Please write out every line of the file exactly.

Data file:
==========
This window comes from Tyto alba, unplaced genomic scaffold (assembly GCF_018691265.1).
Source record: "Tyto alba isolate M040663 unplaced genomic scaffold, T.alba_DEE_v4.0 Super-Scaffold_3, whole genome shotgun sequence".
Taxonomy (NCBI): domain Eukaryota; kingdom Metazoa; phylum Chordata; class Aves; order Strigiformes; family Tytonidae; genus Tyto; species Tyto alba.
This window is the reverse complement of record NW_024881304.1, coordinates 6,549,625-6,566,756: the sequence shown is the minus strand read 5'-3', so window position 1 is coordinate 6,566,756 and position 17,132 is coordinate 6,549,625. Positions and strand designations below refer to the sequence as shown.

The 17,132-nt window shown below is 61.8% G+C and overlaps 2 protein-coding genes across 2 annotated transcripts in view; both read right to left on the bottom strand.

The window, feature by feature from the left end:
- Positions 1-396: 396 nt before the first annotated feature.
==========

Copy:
This window comes from Tyto alba, unplaced genomic scaffold (assembly GCF_018691265.1).
Source record: "Tyto alba isolate M040663 unplaced genomic scaffold, T.alba_DEE_v4.0 Super-Scaffold_3, whole genome shotgun sequence".
Taxonomy (NCBI): domain Eukaryota; kingdom Metazoa; phylum Chordata; class Aves; order Strigiformes; family Tytonidae; genus Tyto; species Tyto alba.
This window is the reverse complement of record NW_024881304.1, coordinates 6,549,625-6,566,756: the sequence shown is the minus strand read 5'-3', so window position 1 is coordinate 6,566,756 and position 17,132 is coordinate 6,549,625. Positions and strand designations below refer to the sequence as shown.

The 17,132-nt window shown below is 61.8% G+C and overlaps 2 protein-coding genes across 2 annotated transcripts in view; both read right to left on the bottom strand.

The window, feature by feature from the left end:
- Positions 1-396: 396 nt before the first annotated feature.